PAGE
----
Don’t normalise deadly Eid journeys
Eid vacations are no longer just a time of joy and reunion with family and friends, or brief, self-indulgent sojourns in suburbia; they are, increasingly, also the time when most heart-breaking tragedies occur, through deadly road crashes, as people move across the country. The two Eid festivals of this year, too, brought with them news of heavy casualties. Although early estimates point to a lower death toll in the five days of the Eid-ul-Azha vacation – about 51 as of Tuesday – the number will no doubt rise by the time all home-goers return and road crash figures are updated. This is really unfortunate.
We've repeatedly urged caution so that no unfit vehicles or unauthorised drivers are allowed on the highways during such hectic periods. But the authorities hardly seem bothered. Although stop-gap measures are occasionally taken, like disallowing auto-rickshaws, proper follow-up actions are rarely taken to ensure their effectiveness. For example, between April 25 and May 5, when the Eid-ul-Fitr vacation was in place, 249 people died in road crashes. Of them, 97 were motorcycle riders and passengers. So motorcycles were banned this time, but since no alternative options were given to desperate passengers, the high demand for transport led to many unfit buses without route permits plying the highways, making passengers further vulnerable.
Reportedly, between July 7 and 9, at least 53 incidents of broken vehicles, crashes and engines stalling after running out of fuel were reported on the Jamuna Bridge and its approach roads alone, contributing to long tailbacks. The question is, how justified was the blanket ban on motorcycles? More importantly, why were unfit buses allowed to replace them? This is a good example of how decisions are often taken in the transport sector, as a knee-jerk response, without weighing up all the pros and cons, and without a careful reading of all the contributing factors in road crashes. The combination of poor planning and lax monitoring nullifies the benefits of even well-intended measures.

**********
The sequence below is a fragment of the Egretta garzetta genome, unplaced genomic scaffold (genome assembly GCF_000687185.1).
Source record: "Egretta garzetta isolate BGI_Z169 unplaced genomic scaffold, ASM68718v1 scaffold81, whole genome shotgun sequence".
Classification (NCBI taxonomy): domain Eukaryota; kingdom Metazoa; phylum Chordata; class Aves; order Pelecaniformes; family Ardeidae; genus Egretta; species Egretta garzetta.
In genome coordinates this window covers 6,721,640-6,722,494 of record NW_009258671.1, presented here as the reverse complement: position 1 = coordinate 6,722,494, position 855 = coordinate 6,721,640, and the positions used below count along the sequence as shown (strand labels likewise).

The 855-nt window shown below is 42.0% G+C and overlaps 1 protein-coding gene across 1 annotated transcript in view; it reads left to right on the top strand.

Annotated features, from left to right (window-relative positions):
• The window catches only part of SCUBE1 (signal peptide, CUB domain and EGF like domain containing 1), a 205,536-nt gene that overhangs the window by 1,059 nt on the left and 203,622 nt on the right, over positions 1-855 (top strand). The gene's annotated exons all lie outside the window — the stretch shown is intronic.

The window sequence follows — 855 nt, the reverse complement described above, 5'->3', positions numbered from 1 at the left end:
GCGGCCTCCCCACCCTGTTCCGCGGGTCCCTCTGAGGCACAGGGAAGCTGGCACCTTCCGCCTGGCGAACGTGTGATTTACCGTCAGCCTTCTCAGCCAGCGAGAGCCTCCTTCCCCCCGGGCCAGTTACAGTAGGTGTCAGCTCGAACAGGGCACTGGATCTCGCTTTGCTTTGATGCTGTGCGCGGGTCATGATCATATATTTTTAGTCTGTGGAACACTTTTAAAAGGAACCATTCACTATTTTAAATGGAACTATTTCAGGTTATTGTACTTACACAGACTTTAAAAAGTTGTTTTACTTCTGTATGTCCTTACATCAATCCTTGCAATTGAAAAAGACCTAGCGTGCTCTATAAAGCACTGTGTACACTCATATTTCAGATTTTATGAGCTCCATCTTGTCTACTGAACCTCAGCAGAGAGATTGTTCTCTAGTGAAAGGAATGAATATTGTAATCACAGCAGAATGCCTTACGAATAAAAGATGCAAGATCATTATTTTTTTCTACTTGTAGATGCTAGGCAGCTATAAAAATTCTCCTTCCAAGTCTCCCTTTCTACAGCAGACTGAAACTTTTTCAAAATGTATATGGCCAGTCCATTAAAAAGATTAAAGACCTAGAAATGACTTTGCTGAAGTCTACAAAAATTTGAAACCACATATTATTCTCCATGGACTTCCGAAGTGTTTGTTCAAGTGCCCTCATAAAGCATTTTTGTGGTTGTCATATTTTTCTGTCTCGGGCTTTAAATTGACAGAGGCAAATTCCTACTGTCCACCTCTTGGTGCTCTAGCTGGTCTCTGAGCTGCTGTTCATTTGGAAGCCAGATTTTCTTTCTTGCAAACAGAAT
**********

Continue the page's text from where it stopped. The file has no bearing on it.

That road crashes and casualties continue to occur, and in such large numbers, despite the huge investments made in road infrastructure projects across the country, is really disconcerting. The transport authorities must change their business-as-usual approach to road safety, especially during Eid vacations, otherwise those beautiful bridges, roads and highways will be little more than beautiful traps for travellers. The road transport and bridges minister has admitted that "flawed management and lack of coordination" were responsible for the tailbacks before this Eid. We expect such admissions to be turned into concrete, preventive action so that not just tailbacks, but no deaths or injuries from road crashes can mar the experience of ordinary passengers. We must not normalise deadly Eid journeys.